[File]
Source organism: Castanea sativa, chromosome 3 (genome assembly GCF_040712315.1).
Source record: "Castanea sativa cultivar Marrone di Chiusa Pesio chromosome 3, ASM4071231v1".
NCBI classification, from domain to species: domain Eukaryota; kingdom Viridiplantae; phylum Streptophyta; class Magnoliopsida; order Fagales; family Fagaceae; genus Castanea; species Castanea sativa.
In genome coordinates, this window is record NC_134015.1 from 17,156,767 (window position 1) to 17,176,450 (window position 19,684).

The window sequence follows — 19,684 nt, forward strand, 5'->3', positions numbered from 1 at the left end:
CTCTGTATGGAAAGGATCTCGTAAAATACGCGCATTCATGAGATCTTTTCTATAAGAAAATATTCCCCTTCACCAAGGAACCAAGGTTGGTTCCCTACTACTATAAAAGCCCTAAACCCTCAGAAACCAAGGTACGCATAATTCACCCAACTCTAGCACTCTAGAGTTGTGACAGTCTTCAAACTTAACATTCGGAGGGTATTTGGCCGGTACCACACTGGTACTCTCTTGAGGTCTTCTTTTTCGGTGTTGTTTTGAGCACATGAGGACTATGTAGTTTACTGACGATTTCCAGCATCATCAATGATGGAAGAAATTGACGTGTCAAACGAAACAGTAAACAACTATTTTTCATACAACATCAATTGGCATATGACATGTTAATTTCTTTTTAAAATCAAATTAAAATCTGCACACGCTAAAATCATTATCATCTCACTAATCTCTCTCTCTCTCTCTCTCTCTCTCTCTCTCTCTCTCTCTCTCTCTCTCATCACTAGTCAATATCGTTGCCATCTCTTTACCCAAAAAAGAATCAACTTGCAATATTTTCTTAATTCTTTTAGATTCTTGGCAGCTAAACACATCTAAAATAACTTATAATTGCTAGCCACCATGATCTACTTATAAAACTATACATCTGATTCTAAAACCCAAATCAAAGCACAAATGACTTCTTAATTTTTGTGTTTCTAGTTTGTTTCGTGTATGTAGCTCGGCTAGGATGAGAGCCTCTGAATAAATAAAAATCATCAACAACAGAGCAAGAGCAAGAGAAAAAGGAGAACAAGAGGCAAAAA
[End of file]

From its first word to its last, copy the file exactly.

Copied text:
Source organism: Castanea sativa, chromosome 3 (genome assembly GCF_040712315.1).
Source record: "Castanea sativa cultivar Marrone di Chiusa Pesio chromosome 3, ASM4071231v1".
NCBI classification, from domain to species: domain Eukaryota; kingdom Viridiplantae; phylum Streptophyta; class Magnoliopsida; order Fagales; family Fagaceae; genus Castanea; species Castanea sativa.
In genome coordinates, this window is record NC_134015.1 from 17,156,767 (window position 1) to 17,176,450 (window position 19,684).

The window sequence follows — 19,684 nt, forward strand, 5'->3', positions numbered from 1 at the left end:
CTCTGTATGGAAAGGATCTCGTAAAATACGCGCATTCATGAGATCTTTTCTATAAGAAAATATTCCCCTTCACCAAGGAACCAAGGTTGGTTCCCTACTACTATAAAAGCCCTAAACCCTCAGAAACCAAGGTACGCATAATTCACCCAACTCTAGCACTCTAGAGTTGTGACAGTCTTCAAACTTAACATTCGGAGGGTATTTGGCCGGTACCACACTGGTACTCTCTTGAGGTCTTCTTTTTCGGTGTTGTTTTGAGCACATGAGGACTATGTAGTTTACTGACGATTTCCAGCATCATCAATGATGGAAGAAATTGACGTGTCAAACGAAACAGTAAACAACTATTTTTCATACAACATCAATTGGCATATGACATGTTAATTTCTTTTTAAAATCAAATTAAAATCTGCACACGCTAAAATCATTATCATCTCACTAATCTCTCTCTCTCTCTCTCTCTCTCTCTCTCTCTCTCTCTCTCTCTCTCTCATCACTAGTCAATATCGTTGCCATCTCTTTACCCAAAAAAGAATCAACTTGCAATATTTTCTTAATTCTTTTAGATTCTTGGCAGCTAAACACATCTAAAATAACTTATAATTGCTAGCCACCATGATCTACTTATAAAACTATACATCTGATTCTAAAACCCAAATCAAAGCACAAATGACTTCTTAATTTTTGTGTTTCTAGTTTGTTTCGTGTATGTAGCTCGGCTAGGATGAGAGCCTCTGAATAAATAAAAATCATCAACAACAGAGCAAGAGCAAGAGAAAAAGGAGAACAAGAGGCAAAAA